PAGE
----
The Demon of Modernity Visionary Painters at the Dawn of the Last Century
June 30 – July 26, 2015
The exhibition is the outcome of a collaborative effort by the Pinacotheca of the Accademia dei Concordi of Rovigo, Fondazione Cassa di Risparmio di Padova, Italian Institute for the Culture in Zagreb and the Modern Gallery, which, in its first presentation from February 14 to June 14, 2015, in Rovigo greatly impressed the international public and Italian art critics. In the Palazzo Roverella, one of the most attractive exhibition palaces of the Veneto region, among several dozen artworks by European painters of the turn of the 19th and 20thcentury, 17 masterpieces of Croatian artists were also presented, mainly from the holdings of the MG. Worth pointing out is that in this curatorial project of Giandomenico Romanelli, distinguished Italian fine arts theoretician, the paintings of Vlaho Bukovac, Bela Čikoš Sesija, Mirko Rački, Gabrijel Jurkić and Ignjat Job, as well as of other Croatian artists, were for the first time placed within the general context of European art and that their work was appreciated and presented at the exhibition as a first-rate contribution to the Central European segment of Symbolism.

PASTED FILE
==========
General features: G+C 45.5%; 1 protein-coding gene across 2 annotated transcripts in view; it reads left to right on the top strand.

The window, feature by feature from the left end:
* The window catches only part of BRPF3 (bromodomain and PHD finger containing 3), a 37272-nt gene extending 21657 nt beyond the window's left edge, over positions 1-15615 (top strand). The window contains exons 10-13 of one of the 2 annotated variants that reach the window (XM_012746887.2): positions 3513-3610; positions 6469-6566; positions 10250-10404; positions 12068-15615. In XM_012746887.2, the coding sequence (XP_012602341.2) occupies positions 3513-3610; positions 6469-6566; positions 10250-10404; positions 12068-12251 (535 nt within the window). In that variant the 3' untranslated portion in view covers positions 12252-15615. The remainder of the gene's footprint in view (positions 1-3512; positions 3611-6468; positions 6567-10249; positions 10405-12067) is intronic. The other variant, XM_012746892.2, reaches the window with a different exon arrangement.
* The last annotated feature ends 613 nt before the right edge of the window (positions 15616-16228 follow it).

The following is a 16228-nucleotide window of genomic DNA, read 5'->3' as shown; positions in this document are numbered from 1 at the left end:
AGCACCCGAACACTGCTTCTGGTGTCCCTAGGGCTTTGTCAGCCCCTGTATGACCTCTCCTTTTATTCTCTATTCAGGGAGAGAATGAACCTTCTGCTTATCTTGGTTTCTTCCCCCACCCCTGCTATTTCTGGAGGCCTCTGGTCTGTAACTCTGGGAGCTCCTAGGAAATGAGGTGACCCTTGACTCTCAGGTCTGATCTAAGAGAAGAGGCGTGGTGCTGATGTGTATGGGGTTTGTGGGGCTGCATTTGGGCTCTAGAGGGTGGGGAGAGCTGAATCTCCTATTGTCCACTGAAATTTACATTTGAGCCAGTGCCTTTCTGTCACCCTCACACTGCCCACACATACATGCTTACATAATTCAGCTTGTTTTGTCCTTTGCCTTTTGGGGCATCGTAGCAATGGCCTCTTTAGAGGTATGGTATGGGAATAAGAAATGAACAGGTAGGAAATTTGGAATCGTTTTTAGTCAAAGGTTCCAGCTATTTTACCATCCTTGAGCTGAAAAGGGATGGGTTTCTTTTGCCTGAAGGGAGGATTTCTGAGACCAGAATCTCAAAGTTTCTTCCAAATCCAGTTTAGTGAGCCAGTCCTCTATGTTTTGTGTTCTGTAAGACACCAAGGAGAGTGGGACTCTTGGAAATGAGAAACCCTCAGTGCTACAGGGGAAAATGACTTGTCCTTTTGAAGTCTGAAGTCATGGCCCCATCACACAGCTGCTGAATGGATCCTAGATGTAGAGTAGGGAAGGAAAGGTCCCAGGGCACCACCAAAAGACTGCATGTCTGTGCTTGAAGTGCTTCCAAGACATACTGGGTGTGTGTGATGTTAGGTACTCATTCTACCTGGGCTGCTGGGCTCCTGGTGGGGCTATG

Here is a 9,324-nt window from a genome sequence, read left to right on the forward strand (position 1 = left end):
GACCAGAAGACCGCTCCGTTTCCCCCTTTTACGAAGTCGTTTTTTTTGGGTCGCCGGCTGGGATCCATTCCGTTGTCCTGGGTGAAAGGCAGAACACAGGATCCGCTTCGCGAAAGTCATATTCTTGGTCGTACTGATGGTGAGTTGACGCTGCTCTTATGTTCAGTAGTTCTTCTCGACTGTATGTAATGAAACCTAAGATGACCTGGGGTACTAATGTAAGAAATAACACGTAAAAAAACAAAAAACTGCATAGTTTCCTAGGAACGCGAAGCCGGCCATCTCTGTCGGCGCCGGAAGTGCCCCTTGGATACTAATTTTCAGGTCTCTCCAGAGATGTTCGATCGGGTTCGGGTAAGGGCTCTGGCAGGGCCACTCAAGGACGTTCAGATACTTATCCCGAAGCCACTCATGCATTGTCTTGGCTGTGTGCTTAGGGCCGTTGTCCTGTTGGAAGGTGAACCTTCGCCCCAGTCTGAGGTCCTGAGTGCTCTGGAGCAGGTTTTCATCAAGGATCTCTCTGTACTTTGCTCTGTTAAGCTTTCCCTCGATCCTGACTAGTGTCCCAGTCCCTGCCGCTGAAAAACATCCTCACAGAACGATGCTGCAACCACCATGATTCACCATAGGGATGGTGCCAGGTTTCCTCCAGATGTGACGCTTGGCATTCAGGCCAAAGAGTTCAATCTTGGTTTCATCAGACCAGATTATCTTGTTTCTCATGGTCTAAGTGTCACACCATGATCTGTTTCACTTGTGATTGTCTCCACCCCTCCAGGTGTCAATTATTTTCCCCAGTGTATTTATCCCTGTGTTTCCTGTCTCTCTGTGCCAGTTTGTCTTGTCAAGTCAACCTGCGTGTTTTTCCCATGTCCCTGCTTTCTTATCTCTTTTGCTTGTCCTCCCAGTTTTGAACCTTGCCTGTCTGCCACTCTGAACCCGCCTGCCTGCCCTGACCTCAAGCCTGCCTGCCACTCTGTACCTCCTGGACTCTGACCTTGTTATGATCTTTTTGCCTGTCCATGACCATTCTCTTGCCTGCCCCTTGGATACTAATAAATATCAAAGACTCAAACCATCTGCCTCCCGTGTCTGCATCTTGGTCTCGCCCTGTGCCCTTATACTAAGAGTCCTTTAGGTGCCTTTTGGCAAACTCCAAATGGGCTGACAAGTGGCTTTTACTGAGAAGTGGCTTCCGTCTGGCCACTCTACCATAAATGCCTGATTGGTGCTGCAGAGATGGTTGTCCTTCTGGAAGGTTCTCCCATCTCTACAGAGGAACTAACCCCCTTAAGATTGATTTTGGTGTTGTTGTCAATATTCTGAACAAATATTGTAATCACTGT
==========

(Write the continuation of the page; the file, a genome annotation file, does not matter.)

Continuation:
The Zagreb version of the exhibition, presented in the Modern Gallery in a more succinct range of exhibits and a smaller catalogue, as well as giving an insight into the artistic production at the turn of the century from the north to the south of Europe also shows some sixty superlative works of painting that mirror the lush sensitivity of the fin de siècle and touch the soul deeply with their settings of disquietude, of the conscious and the unconscious, of demonic and angelic forces. In a word, exhibited along with the apocalyptic and celestial visions of Croatian painters from the beginning of the “short century”, in six rooms of the first floor of the Modern Gallery, are the prints of Odilon Redon of 1890 illustrating the works of Baudelaire and Flaubert; the aquatints of Marc Chagall from the series Seven Deadly Sins (1926), a Paul Klee pastel from the Weimar years marked by the introspective painting-drawings of his own interior and by his work as head of the Bauhaus painting workshop; the fascinating oils of the Lithuanian Mikalojus K. Čiurlionis; the Germans Franz von Stuck and Sacha Schneider, the Italians Alberto Martini, Bartolomeo Sacchi, Gennaro Favai and a number of other works that have been lent for this exhibition from prestigious private and museum collections in Italy, Germany and Lithuania.